State ex rel. Morrison v. Thelberg
In State ex rel. Morrison v. Thelberg, 87 Ariz. 318, 325, 350 P.2d 988, 992 (1960) the defendant property owners had direct access to both directions of travel on an abutting highway from their property. Id. at 321, 350 P.2d at 989.
After the State constructed a new controlled-access highway, the property owners no longer had direct access to the highway and could only reach it by traveling approximately 1500 feet on a frontage road. Id. at 322, 350 P.2d at 990.
To construct the frontage road, the State condemned a small portion of the owners' property. Id.
The defendants claimed, inter alia, they were entitled to damages for the loss of direct access to the new controlled-access highway. Id. at 322-23, 350 P.2d at 990.
In holding that the property owners were entitled to seek damages, the court rejected Forsstrom's presumption of payment rationale and concluded that "either the destruction or the material impairment of the access easement of an abutting property owner to such highway is compensable." Id. at 323-24, 350 P.2d at 991. The court reasoned that "an abutting property owner to a highway has an easement of ingress and egress to and from his property which constitutes a property right." Id. at 324, 350 P.2d at 991.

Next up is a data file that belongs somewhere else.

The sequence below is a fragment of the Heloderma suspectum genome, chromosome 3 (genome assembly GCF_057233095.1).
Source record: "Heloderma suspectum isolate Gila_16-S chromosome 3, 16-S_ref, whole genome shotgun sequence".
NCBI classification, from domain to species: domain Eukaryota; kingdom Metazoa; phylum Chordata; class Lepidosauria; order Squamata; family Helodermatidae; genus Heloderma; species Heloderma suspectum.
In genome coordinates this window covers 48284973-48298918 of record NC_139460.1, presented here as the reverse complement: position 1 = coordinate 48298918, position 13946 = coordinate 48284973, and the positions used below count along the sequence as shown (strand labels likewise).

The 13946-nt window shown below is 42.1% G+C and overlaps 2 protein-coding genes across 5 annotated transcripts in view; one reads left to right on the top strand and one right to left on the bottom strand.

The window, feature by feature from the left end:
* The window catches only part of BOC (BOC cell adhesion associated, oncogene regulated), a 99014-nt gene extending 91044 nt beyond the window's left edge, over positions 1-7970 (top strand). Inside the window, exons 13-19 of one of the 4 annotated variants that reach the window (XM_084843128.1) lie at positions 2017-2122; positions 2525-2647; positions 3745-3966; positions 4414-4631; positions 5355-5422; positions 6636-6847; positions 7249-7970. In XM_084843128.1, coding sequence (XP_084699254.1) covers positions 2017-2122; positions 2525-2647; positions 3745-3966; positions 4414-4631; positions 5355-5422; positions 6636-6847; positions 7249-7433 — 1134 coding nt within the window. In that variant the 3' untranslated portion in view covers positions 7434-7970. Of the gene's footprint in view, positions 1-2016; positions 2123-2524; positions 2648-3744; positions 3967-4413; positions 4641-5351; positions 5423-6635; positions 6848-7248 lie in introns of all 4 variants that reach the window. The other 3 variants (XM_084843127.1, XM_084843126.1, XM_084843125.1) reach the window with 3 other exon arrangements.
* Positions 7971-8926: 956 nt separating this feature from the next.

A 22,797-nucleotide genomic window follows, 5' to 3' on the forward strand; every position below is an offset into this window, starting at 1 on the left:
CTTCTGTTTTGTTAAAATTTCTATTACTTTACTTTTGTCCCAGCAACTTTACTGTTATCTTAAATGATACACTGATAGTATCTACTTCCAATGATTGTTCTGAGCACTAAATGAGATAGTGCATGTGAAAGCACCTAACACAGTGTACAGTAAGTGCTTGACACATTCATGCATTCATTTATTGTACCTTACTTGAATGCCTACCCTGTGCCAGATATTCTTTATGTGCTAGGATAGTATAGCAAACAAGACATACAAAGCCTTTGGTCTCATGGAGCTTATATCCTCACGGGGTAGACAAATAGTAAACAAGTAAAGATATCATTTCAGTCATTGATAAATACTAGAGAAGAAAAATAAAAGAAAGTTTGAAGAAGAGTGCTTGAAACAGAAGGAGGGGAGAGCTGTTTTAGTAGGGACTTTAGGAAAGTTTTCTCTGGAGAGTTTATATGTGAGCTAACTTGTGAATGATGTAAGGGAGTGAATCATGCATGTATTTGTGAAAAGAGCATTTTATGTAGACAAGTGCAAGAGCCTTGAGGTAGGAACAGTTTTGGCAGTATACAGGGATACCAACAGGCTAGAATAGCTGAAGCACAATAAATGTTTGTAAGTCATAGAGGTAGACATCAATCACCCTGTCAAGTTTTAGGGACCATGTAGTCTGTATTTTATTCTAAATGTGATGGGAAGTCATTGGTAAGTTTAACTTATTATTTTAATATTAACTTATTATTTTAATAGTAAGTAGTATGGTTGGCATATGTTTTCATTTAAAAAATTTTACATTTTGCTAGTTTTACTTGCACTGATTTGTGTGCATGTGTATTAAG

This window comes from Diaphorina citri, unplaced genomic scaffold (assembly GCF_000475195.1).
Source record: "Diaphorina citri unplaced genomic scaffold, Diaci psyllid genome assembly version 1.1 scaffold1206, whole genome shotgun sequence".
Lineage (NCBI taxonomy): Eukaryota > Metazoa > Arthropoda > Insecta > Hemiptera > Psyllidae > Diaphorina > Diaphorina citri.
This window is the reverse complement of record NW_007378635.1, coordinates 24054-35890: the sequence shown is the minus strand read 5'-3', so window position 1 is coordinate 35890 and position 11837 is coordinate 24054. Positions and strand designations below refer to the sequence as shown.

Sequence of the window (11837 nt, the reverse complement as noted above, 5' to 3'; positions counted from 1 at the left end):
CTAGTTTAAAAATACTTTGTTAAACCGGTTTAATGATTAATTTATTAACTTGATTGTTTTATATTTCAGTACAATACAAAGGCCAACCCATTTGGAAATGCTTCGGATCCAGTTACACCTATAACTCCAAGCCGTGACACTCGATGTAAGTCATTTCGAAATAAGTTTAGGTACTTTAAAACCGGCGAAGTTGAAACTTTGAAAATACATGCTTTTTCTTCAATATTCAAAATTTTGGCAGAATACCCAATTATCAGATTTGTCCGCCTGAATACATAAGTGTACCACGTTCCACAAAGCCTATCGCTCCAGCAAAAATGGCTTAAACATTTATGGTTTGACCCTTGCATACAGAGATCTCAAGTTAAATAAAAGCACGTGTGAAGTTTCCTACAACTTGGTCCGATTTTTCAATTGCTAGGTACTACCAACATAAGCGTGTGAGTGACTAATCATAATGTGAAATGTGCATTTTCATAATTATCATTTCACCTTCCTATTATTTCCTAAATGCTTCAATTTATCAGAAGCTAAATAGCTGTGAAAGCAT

Based on that right, and the Arizona Constitution, the court found "that the State can neither take nor damage said easement of ingress or egress of an abutting property owner without just compensation." Id.
In determining that damages were appropriate, the court emphasized that by converting the roadway to a controlled-access highway, the State had negatively impacted the owners' ingress and egress to a preexisting roadway. Id. at 325, 350 P.2d at 992.
With respect to the amount of damages the property owners might be entitled to, the court pointed out that "other means of access such as frontage roads . . . may be taken into consideration in determining the amount which would be just under the circumstances. Other means of access may mitigate damages, but does not constitute a defense to the action." Id. at 325, 350 P.2d at 992.